To use California slang, it’s an audacious mission. Pillars to support the framework include actions to account for overall responsibility and accountability. Next, building cross-functional partnerships are herculean feet. The US National Response Framework seeks scalability, flexibility, and adaptable concepts in the US. But, it is primarily a reactive model for emergency response.
In contrast, the UK’s framework is created for front-end mitigation and preparedness by proactively instilling resiliency into the crisis lifecycle. Reviewing the Disaster Forecast For 2023, I applaud the effort but wonder if the timeline is too far in the future. At least to solve issues for the near term. Those closer to the problem in Britain may have a different viewpoint. However, I recently jumped on a Zoom call with a colleague wearing a knit cap and braving the cold to keep his energy bill down. In my experience, it is customary that most government systems’ processes for implementing adequate controls and mitigation strategies take far longer than the public requires.
The UK Gov't Resilience Framework
Going back to my original question of whether the UK’s Resilience Framework is relevant, I have a mixed response. On the one hand, I support the desire to build greater resiliency into country-wide systems. But, on the other, I am pretty cynical about how effective, efficient, and relevant it will be to individual citizens. In my time, I have seen federal or organizational initiatives launched with great fanfare, only to fade away quietly.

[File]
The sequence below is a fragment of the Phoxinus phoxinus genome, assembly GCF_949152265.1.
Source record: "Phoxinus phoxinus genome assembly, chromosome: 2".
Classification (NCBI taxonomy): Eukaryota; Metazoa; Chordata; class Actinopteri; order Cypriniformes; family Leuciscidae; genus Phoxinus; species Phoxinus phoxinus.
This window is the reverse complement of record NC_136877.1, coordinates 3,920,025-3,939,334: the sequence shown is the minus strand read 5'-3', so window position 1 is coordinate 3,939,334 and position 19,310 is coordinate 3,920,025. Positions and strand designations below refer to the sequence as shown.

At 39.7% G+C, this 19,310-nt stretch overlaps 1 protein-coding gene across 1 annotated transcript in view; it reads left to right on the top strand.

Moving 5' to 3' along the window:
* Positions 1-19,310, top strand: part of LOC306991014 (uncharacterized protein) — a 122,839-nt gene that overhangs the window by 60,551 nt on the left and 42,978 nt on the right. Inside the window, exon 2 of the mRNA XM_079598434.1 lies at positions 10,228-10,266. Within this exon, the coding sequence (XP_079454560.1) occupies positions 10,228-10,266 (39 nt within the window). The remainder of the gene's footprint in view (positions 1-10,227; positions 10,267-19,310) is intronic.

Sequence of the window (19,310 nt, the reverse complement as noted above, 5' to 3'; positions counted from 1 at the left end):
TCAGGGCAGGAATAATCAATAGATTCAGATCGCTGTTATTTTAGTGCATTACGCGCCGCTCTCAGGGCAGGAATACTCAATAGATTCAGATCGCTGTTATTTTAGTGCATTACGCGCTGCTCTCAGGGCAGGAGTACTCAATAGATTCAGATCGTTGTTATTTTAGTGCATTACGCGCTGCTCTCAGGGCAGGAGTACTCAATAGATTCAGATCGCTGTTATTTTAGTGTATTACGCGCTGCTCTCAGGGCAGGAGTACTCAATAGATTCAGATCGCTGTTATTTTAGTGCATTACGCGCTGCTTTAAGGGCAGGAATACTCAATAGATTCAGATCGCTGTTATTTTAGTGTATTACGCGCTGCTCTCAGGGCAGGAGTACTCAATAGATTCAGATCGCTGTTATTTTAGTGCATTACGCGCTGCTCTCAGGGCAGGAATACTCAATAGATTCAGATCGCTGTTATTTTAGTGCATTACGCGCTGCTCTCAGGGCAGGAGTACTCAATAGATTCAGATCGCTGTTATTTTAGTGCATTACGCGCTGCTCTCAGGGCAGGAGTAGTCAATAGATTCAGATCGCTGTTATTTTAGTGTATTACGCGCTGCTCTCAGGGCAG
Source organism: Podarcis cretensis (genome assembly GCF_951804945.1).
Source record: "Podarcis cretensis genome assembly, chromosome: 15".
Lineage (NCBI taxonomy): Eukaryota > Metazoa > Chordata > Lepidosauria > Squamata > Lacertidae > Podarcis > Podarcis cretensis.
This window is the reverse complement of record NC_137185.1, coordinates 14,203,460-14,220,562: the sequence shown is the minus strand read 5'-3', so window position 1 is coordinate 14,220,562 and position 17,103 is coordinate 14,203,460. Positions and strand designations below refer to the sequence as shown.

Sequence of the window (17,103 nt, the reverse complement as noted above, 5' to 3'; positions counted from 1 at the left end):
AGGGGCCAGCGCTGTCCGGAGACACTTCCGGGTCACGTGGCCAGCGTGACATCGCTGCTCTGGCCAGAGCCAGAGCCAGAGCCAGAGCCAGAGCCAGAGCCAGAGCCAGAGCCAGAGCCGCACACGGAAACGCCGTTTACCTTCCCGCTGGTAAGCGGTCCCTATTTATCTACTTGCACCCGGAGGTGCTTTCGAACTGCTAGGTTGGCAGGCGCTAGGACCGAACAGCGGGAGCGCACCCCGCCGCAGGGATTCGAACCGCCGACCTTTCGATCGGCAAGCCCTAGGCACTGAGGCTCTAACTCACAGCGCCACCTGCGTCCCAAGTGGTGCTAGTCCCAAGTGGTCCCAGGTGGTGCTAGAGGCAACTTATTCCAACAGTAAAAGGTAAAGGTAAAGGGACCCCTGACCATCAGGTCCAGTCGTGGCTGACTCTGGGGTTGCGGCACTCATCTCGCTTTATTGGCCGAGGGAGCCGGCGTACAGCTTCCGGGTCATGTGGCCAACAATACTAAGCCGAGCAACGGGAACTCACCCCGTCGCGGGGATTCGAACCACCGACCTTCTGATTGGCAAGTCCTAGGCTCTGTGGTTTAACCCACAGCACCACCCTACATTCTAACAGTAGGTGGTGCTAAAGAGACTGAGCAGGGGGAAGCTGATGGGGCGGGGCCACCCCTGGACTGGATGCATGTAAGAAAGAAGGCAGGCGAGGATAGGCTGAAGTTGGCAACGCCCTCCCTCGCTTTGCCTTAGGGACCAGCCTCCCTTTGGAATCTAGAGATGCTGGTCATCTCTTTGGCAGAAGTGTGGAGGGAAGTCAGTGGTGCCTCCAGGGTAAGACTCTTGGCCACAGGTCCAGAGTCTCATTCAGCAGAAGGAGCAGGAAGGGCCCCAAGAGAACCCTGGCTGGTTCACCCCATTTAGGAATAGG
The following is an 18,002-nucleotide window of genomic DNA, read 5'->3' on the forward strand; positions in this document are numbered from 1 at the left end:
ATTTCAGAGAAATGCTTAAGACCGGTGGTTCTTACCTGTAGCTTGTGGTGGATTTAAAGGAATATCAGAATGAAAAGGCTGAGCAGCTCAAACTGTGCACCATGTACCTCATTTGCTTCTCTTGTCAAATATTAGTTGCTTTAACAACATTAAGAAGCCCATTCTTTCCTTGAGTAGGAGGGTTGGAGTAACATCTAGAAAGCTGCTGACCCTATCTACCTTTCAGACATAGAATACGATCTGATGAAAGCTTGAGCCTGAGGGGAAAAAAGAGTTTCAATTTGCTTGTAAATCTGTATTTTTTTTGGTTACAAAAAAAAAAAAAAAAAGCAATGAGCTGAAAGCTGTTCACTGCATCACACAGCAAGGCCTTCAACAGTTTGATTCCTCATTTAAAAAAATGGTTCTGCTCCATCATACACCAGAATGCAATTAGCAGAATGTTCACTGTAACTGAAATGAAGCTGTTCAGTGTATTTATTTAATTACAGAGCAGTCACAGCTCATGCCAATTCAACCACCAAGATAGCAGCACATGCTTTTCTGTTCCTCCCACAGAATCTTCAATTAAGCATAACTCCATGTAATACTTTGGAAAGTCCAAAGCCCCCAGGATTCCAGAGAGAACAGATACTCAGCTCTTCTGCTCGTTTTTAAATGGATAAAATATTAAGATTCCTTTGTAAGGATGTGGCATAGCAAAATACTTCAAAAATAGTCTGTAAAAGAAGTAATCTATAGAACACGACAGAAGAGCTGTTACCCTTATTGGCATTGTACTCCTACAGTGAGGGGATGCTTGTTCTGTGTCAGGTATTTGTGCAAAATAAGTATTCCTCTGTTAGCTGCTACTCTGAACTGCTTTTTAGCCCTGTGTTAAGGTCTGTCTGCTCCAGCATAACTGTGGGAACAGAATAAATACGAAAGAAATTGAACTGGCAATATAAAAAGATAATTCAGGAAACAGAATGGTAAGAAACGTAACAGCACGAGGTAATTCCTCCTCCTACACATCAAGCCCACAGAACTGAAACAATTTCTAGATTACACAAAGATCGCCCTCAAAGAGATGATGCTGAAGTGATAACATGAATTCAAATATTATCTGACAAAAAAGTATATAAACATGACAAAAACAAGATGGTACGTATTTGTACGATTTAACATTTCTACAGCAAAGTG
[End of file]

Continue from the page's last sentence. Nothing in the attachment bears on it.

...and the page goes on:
However, I am sure other nations will follow suit and develop similar projects. What seems lacking but may be embedded in the intent is to change the nation’s culture to normalize resiliency. I am not from the UK, but New Englanders have a strong affinity in this part of the country with our friends across the pond (except for the US evolutionary war, of course). The Brits are traditionally a strong, hard, resilient bunch. Yet, instilling a nationwide mechanism for changing reactive skills to proactive ones is daunting. As the authors of the policy document state, “This will take a huge shift and this framework is only the start.” In essence, it aims to understand and route out problems from the start or minimize the impact of an event.
Go forward to build resilient organizations
Great Britain’s effort to embrace Resilience began twenty years ago, and the concept is roughly a hundred years old. Of course, that isn’t to say that adaptable people and governmental systems weren’t in place before the last century. Far from it! However, we face catastrophes much more extreme than in years past. Not because plagues, wars, natural disasters, or global events did not affect past generations but because the world is more interconnected than ever.
Although I don’t want to sound isolationist, it may behoove countries to consider bringing back increased food, energy, and manufacturing capabilities. Our penchant for off-shoring and distributing risk exposure may need to be re-examined. Maybe the UK is already considering this as part of its energy strategy, for example. Many firms started with Operational Resilience, and now this framework calls for an integrated societal effort. So, it is crucial for us to track the development of governmental efforts to integrate public and private initiatives. As professionals, our contribution continues to encourage the development of resilient organizations.
For further reading
Two articles that react to The UK Government’s Resilience Framework: